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JAMA. 2018 Nov 6;320(17):1774-1782. doi: 10.1001/jama.2018.13551.

Association of Blood Pressure Classification in Young Adults Using the 2017 American College of Cardiology/American Heart Association Blood Pressure Guideline With Cardiovascular Events Later in Life.

Author information

Department of Community and Family Medicine, Duke University, Durham, North Carolina.
Division of Cardiovascular Sciences, National Heart, Lung, and Blood Institute, Bethesda, Maryland.
Department of Preventive Medicine, Feinberg School of Medicine, Northwestern University, Chicago, Illinois.
Department of Medicine, Columbia University Medical Center, New York, New York.
Nemours Cardiac Center, Alfred I. DuPont Hospital for Children, Wilmington, Delaware.
Division of Health System Innovation and Research, Department of Population Health Sciences, University of Utah, Salt Lake City.
Department of Epidemiology, University of Alabama at Birmingham, Birmingham.



Little is known regarding the association between level of blood pressure (BP) in young adulthood and cardiovascular disease (CVD) events by middle age.


To assess whether young adults who developed hypertension, defined by the 2017 American College of Cardiology (ACC)/American Heart Association (AHA) BP guideline, before age 40 years have higher risk for CVD events compared with those who maintained normal BP.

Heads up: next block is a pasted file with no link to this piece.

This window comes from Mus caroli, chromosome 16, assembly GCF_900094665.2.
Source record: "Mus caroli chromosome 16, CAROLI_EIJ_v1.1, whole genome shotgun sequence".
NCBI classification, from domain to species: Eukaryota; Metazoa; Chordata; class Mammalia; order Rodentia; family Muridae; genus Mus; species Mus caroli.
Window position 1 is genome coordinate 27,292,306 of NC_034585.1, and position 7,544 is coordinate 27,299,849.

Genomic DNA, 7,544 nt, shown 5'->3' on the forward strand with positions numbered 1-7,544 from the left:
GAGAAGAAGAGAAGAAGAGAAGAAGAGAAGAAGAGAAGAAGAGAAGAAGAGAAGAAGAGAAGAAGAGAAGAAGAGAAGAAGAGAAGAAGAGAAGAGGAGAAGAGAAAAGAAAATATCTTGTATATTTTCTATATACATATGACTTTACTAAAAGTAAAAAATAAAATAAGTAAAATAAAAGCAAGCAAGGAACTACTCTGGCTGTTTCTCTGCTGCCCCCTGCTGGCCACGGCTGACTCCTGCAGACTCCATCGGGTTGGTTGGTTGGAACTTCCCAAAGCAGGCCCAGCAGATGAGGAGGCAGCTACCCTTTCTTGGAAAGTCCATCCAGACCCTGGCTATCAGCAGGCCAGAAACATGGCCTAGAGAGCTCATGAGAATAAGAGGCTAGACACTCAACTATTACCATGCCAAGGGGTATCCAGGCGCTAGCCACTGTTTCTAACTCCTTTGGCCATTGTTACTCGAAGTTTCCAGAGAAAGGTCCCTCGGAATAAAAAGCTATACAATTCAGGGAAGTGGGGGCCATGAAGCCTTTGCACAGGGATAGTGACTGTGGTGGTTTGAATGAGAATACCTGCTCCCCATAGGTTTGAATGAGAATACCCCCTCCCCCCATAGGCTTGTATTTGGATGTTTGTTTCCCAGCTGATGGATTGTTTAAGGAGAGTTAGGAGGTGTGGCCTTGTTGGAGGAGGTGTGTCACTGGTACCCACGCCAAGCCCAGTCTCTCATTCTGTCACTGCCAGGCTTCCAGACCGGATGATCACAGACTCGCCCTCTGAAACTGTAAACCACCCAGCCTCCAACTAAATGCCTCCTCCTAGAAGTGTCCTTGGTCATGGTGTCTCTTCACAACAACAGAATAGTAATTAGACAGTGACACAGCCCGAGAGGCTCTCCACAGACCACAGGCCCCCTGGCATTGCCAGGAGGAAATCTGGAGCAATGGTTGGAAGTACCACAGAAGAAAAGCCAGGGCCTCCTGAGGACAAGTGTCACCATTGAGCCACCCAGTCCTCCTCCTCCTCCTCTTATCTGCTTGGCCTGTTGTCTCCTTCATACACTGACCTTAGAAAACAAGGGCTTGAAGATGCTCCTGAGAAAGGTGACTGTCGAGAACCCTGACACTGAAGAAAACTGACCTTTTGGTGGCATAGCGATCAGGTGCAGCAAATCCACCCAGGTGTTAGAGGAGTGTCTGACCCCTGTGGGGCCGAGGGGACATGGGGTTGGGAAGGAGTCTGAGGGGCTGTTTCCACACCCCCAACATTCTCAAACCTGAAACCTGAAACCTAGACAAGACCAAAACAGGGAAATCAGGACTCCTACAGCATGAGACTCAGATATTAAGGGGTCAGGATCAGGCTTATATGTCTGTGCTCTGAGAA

Design, Setting, and Participants:

Analyses were conducted in the prospective cohort Coronary Artery Risk Development in Young Adults (CARDIA) study, started in March 1985. CARDIA enrolled 5115 African American and white participants aged 18 to 30 years from 4 US field centers (Birmingham, Alabama; Chicago, Illinois; Minneapolis, Minnesota; and Oakland, California). Outcomes were available through August 2015.


Using the highest BP measured from the first examination to the examination closest to, but not after, age 40 years, each participant was categorized as having normal BP (untreated systolic BP [SBP] <120 mm Hg and diastolic BP [DBP] <80 mm Hg; n = 2574); elevated BP (untreated SBP 120-129 mm Hg and DBP <80 mm Hg; n = 445); stage 1 hypertension (untreated SBP 130-139 mm Hg or DBP 80-89 mm Hg; n = 1194); or stage 2 hypertension (SBP ≥140 mm Hg, DBP ≥90 mm Hg, or taking antihypertensive medication; n = 638).

Main Outcomes and Measures:

CVD events: fatal and nonfatal coronary heart disease (CHD), heart failure, stroke, transient ischemic attack, or intervention for peripheral artery disease (PAD).


The final cohort included 4851 adults (mean age when follow-up for outcomes began, 35.7 years [SD, 3.6]; 2657 women [55%]; 2441 African American [50%]; 206 taking antihypertensive medication [4%]). Over a median follow-up of 18.8 years, 228 incident CVD events occurred (CHD, 109; stroke, 63; heart failure, 48; PAD, 8). CVD incidence rates for normal BP, elevated BP, stage 1 hypertension, and stage 2 hypertension were 1.37 (95% CI, 1.07-1.75), 2.74 (95% CI, 1.78-4.20), 3.15 (95% CI, 2.47-4.02), and 8.04 (95% CI, 6.45-10.03) per 1000 person-years, respectively. After multivariable adjustment, hazard ratios for CVD events for elevated BP, stage 1 hypertension, and stage 2 hypertension vs normal BP were 1.67 (95% CI, 1.01-2.77), 1.75 (95% CI, 1.22-2.53), and 3.49 (95% CI, 2.42-5.05), respectively.

Conclusions and Relevance:

Among young adults, those with elevated blood pressure, stage 1 hypertension, and stage 2 hypertension before age 40 years, as defined by the blood pressure classification in the 2017 American College of Cardiology/American Heart Association (ACC/AHA) guidelines, had significantly higher risk for subsequent cardiovascular disease events compared with those with normal blood pressure before age 40 years. The ACC/AHA blood pressure classification system may help identify young adults at higher risk for cardiovascular disease events.

[Available on 2019-05-06]
[Indexed for MEDLINE]

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